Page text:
View the archive of my two-hour class and discover the Five Things I’ve Learned about the meaning of love from the life and thought of James Baldwin.

My name is Nichola Buccola. I’m a professor, a writer, and a teacher. In 2020, I published a book about James Baldwin, The Fire is Upon Us, which tells the story of the 1965 debate between James Baldwin and William F. Buckley and considers the ways that subsequent decades-long clash between the men still illuminates America’s racial divide.

The Fire is Upon Us looks at this one, pivotal chapter of Baldwin’s life, but the truth is James Baldwin has much more to teach us. Another truth: I am obsessed with James Baldwin. It’s not too much to say that learning about Baldwin has radically changed my own life. I’ve devoted some time each day during the last decade to reading and thinking about his writings, novels, plays, essays, and speeches – and to considering his activism. For me, and for many others, Baldwin is the sort of writer who alters your perception of the world and forces you to consider and reconsider your place within it.

It’s in this context that I invite you to join me for a two-hour class in which I’ll take another, more personal, look at this writer’s life and work, Five Things I’ve Learned about Love, from James Baldwin. Baldwin once said of the painter Beauford Delaney: “No greater lover has ever held a brush.” As I hope to share, we might ourselves say of Baldwin: “No greater lover has ever held a pen.” Love was at the core of Baldwin’s philosophy, and his understanding of the idea was deep and complex.

If you’re entirely new to Baldwin, or even if like me you’ve read and re-read his work, I hope you’ll join me for this live class, and that our time together will mark a beginning for you. To travel some distance in our quest to understand Baldwin on love, I’ll share what I’ve learned about love from Baldwin by inviting you to ponder five questions.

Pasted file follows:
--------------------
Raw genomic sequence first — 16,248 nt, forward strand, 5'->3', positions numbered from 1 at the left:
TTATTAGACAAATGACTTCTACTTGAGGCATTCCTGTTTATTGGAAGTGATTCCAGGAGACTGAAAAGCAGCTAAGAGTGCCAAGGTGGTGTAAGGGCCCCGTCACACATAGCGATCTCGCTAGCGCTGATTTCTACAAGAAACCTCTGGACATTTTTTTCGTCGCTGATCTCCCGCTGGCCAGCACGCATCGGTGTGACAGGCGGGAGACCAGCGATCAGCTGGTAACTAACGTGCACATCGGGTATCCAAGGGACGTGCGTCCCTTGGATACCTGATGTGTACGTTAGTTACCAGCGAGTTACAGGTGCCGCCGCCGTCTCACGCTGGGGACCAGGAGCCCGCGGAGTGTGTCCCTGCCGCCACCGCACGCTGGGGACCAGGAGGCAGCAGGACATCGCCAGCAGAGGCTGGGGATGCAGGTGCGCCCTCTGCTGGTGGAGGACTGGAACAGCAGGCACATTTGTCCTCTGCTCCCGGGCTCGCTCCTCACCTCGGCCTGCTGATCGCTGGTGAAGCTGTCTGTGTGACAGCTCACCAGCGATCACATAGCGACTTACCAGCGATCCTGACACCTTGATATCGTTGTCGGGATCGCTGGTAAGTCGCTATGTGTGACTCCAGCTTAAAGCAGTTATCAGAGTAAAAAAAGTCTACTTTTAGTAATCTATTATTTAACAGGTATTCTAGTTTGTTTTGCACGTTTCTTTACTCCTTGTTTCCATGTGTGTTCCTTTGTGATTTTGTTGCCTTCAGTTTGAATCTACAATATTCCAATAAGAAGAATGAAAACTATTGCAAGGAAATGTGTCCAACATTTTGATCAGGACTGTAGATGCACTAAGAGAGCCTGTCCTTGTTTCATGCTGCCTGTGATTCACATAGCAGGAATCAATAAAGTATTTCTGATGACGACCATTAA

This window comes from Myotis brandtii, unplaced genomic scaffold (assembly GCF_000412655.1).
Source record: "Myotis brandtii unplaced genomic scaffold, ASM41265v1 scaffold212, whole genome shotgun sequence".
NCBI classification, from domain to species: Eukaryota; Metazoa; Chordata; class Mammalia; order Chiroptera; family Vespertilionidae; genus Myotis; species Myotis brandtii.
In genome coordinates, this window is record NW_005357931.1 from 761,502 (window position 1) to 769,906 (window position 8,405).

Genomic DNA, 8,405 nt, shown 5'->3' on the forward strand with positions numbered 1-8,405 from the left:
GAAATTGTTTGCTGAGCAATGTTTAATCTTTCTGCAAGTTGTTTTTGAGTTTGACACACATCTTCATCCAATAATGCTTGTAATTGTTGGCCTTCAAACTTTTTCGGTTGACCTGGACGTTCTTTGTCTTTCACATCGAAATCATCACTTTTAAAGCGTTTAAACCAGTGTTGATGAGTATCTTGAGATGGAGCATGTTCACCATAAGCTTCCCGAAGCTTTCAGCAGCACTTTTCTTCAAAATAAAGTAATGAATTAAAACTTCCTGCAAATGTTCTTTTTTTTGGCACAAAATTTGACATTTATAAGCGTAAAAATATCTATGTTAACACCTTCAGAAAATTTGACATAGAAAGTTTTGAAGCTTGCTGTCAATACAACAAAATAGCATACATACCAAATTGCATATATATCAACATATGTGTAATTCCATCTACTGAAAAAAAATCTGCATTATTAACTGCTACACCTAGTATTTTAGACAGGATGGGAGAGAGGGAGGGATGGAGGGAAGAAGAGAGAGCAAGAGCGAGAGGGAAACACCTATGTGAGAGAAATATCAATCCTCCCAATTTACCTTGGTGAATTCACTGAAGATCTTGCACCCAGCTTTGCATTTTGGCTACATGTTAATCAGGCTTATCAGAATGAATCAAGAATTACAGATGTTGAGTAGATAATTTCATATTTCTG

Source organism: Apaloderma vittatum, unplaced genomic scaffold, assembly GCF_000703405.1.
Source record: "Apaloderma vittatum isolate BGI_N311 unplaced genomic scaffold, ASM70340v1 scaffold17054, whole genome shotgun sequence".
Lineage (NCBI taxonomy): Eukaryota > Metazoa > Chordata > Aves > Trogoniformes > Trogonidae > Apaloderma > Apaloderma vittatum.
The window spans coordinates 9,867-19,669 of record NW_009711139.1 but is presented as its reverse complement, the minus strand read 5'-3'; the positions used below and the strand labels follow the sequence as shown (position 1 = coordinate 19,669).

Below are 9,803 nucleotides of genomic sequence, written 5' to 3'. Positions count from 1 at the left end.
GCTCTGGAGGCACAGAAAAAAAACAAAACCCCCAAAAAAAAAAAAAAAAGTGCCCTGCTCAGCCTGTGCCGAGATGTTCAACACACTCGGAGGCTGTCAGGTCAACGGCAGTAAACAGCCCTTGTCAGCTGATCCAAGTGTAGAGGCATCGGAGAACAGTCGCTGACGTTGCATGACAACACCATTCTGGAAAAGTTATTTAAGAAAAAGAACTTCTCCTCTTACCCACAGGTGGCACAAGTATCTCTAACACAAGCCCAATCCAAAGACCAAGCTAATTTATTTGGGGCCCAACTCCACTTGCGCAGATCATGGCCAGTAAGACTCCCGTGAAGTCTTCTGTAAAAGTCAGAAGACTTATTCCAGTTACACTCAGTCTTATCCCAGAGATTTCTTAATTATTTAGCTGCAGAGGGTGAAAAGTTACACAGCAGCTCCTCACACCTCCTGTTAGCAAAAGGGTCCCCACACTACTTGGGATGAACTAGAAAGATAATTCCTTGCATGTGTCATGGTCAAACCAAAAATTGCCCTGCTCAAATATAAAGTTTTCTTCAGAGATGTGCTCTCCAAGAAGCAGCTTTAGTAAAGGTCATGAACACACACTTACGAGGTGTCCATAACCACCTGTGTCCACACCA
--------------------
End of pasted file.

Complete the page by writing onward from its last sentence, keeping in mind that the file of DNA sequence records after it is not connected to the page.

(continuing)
• What might Baldwin have meant when he called his first novel, Go Tell It On the Mountain, a “love letter” to his father?
  • What can we learn from David, the protagonist in Giovanni’s Room (Baldwin’s second novel), whose fatal flaw is his unwillingness to accept love where he finds it?
  • What can Baldwin teach us about what love has to do with our quest to become our best selves and our pursuit of meaningful relationships?
  • What did Baldwin mean when he described the artist as a “lover” who is at war with his society?
  • What did Baldwin mean when he said he loved his country and what can this teach us about true patriotism?

Our time together will be no mere philosophical exercise. You will leave this class with an altered sense of what love means and this new understanding just might change your sense of self, your relationships, and your understanding of how you ought to live. Don’t get me wrong, I am not interested in turning the great James Baldwin into a guru of “self-help.” But I am interested in sharing some of what I have learned from Baldwin about what living a life of freedom, love, and dignity might look like. 

As I hope to explain: love was the answer to many of the questions that Baldwin thought ought to concern us most. But Baldwin was no dogmatist. He implored us to “drive to the heart of every answer to expose the question that it hides.” So even if we figure what Baldwin meant by love, we will have many more questions to consider.

These big questions are the sort that must sometimes be pondered alone, but Baldwin also made one thing entirely clear: In our quest for self-understanding, we need one another. In fact, that is essential to what love is.

For that reason, I look forward to thinking with you about the meaning of love in the life and thought of James Baldwin. I hope you’ll join me.